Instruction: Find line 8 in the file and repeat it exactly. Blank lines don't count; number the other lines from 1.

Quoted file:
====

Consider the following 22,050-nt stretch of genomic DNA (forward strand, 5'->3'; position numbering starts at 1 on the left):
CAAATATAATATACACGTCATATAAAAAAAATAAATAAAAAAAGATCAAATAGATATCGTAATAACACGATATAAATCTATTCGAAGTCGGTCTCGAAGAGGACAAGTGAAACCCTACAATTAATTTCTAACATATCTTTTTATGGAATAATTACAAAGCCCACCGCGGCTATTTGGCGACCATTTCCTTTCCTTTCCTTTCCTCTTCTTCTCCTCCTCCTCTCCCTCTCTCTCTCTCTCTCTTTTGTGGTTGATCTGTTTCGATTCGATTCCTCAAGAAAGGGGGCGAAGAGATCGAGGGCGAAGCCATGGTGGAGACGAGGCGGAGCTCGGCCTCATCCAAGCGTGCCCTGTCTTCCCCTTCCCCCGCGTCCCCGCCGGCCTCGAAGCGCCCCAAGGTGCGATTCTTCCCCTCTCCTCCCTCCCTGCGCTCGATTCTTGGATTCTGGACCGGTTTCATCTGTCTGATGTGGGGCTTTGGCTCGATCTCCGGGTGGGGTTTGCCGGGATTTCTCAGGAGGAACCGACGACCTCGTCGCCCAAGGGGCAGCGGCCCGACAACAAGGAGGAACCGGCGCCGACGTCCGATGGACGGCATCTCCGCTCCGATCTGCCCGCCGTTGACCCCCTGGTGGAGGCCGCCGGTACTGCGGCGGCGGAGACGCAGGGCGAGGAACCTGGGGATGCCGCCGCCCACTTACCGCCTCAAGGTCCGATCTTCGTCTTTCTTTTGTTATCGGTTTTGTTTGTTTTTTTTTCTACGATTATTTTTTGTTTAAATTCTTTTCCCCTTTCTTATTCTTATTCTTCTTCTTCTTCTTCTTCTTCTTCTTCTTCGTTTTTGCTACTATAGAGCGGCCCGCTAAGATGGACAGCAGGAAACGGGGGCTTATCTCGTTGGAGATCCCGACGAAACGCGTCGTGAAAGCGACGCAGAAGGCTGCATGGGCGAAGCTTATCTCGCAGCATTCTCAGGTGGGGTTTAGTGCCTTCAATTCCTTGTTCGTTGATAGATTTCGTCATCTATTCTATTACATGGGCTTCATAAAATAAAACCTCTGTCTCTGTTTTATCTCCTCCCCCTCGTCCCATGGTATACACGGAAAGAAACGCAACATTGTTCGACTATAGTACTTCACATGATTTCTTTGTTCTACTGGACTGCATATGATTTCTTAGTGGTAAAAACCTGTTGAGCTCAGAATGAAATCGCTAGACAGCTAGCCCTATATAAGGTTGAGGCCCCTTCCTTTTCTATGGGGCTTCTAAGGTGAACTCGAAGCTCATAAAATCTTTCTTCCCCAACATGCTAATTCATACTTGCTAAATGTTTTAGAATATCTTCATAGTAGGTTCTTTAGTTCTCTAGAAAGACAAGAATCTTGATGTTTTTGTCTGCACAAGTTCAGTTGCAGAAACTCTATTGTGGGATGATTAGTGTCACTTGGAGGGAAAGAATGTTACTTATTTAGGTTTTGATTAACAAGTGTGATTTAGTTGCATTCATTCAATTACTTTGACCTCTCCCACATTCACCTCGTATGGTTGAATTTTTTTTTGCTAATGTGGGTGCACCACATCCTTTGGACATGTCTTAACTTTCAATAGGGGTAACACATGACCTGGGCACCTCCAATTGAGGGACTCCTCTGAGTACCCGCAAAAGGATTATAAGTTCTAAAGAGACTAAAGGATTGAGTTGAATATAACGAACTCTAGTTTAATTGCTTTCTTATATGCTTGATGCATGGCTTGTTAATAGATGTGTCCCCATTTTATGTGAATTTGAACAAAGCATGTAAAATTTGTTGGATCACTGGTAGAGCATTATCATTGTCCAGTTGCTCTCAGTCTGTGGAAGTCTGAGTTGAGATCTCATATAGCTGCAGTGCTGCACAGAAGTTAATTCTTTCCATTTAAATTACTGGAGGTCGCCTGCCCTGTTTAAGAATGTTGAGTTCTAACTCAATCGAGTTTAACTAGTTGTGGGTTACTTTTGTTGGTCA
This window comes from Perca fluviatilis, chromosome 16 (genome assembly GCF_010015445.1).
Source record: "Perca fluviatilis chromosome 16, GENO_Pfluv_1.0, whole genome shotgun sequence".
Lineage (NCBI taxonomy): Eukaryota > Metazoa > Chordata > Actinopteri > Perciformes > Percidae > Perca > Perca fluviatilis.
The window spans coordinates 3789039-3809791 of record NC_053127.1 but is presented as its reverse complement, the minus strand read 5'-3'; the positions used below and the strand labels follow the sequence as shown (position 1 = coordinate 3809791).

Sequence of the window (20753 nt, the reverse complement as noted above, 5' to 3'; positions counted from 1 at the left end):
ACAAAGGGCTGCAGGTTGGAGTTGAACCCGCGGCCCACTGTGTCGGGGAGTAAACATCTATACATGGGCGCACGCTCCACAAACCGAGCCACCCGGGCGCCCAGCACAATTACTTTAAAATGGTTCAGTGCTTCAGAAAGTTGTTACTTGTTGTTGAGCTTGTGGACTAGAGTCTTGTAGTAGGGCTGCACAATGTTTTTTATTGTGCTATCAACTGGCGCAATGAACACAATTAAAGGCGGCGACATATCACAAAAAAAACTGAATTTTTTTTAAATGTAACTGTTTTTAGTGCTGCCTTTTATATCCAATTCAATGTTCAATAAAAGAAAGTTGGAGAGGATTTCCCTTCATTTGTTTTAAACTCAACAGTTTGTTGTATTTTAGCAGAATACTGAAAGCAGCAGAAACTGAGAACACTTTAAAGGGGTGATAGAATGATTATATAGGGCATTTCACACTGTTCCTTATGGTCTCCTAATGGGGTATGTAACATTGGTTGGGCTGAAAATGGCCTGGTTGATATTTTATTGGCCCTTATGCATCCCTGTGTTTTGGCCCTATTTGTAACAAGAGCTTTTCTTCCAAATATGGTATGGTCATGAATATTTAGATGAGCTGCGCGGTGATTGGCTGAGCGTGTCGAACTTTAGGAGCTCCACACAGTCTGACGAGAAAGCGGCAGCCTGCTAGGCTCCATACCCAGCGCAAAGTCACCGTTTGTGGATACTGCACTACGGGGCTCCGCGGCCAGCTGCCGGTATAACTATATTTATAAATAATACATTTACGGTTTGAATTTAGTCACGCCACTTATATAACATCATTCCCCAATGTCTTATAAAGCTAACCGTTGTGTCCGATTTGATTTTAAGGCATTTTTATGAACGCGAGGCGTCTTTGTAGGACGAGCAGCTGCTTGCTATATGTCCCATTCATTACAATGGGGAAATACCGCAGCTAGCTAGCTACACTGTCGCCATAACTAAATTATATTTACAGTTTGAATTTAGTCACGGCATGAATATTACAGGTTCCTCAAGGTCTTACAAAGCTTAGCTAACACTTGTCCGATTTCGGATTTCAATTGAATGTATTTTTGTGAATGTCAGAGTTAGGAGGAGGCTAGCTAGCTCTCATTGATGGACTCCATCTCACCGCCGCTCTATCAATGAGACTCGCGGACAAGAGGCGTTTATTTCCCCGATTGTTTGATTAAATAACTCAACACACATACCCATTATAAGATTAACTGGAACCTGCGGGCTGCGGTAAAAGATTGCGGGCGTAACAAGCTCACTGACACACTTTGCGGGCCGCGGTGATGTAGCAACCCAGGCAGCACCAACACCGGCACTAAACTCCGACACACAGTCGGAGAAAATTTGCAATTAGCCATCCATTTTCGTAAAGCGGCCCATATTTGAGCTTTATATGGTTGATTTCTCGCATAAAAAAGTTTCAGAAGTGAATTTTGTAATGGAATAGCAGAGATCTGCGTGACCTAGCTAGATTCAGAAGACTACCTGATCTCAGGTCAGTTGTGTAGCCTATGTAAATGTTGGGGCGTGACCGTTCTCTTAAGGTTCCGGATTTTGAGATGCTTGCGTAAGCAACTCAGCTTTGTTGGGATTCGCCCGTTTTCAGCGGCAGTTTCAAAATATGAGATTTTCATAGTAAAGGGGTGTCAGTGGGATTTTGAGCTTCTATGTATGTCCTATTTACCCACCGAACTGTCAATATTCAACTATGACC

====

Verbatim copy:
ACAAAGGGCTGCAGGTTGGAGTTGAACCCGCGGCCCACTGTGTCGGGGAGTAAACATCTATACATGGGCGCACGCTCCACAAACCGAGCCACCCGGGCGCCCAGCACAATTACTTTAAAATGGTTCAGTGCTTCAGAAAGTTGTTACTTGTTGTTGAGCTTGTGGACTAGAGTCTTGTAGTAGGGCTGCACAATGTTTTTTATTGTGCTATCAACTGGCGCAATGAACACAATTAAAGGCGGCGACATATCACAAAAAAAACTGAATTTTTTTTAAATGTAACTGTTTTTAGTGCTGCCTTTTATATCCAATTCAATGTTCAATAAAAGAAAGTTGGAGAGGATTTCCCTTCATTTGTTTTAAACTCAACAGTTTGTTGTATTTTAGCAGAATACTGAAAGCAGCAGAAACTGAGAACACTTTAAAGGGGTGATAGAATGATTATATAGGGCATTTCACACTGTTCCTTATGGTCTCCTAATGGGGTATGTAACATTGGTTGGGCTGAAAATGGCCTGGTTGATATTTTATTGGCCCTTATGCATCCCTGTGTTTTGGCCCTATTTGTAACAAGAGCTTTTCTTCCAAATATGGTATGGTCATGAATATTTAGATGAGCTGCGCGGTGATTGGCTGAGCGTGTCGAACTTTAGGAGCTCCACACAGTCTGACGAGAAAGCGGCAGCCTGCTAGGCTCCATACCCAGCGCAAAGTCACCGTTTGTGGATACTGCACTACGGGGCTCCGCGGCCAGCTGCCGGTATAACTATATTTATAAATAATACATTTACGGTTTGAATTTAGTCACGCCACTTATATAACATCATTCCCCAATGTCTTATAAAGCTAACCGTTGTGTCCGATTTGATTTTAAGGCATTTTTATGAACGCGAGGCGTCTTTGTAGGACGAGCAGCTGCTTGCTATATGTCCCATTCATTACAATGGGGAAATACCGCAGCTAGCTAGCTACACTGTCGCCATAACTAAATTATATTTACAGTTTGAATTTAGTCACGGCATGAATATTACAGGTTCCTCAAGGTCTTACAAAGCTTAGCTAACACTTGTCCGATTTCGGATTTCAATTGAATGTATTTTTGTGAATGTCAGAGTTAGGAGGAGGCTAGCTAGCTCTCATTGATGGACTCCATCTCACCGCCGCTCTATCAATGAGACTCGCGGACAAGAGGCGTTTATTTCCCCGATTGTTTGATTAAATAACTCAACACACATACCCATTATAAGATTAACTGGAACCTGCGGGCTGCGGTAAAAGATTGCGGGCGTAACAAGCTCACTGACACACTTTGCGGGCCGCGGTGATGTAGCAACCCAGGCAGCACCAACACCGGCACTAAACTCCGACACACAGTCGGAGAAAATTTGCAATTAGCCATCCATTTTCGTAAAGCGGCCCATATTTGAGCTTTATATGGTTGATTTCTCGCATAAAAAAGTTTCAGAAGTGAATTTTGTAATGGAATAGCAGAGATCTGCGTGACCTAGCTAGATTCAGAAGACTACCTGATCTCAGGTCAGTTGTGTAGCCTATGTAAATGTTGGGGCGTGACCGTTCTCTTAAGGTTCCGGATTTTGAGATGCTTGCGTAAGCAACTCAGCTTTGTTGGGATTCGCCCGTTTTCAGCGGCAGTTTCAAAATATGAGATTTTCATAGTAAAGGGGTGTCAGTGGGATTTTGAGCTTCTATGTATGTCCTATTTACCCACCGAACTGTCAATATTCAACTATGACC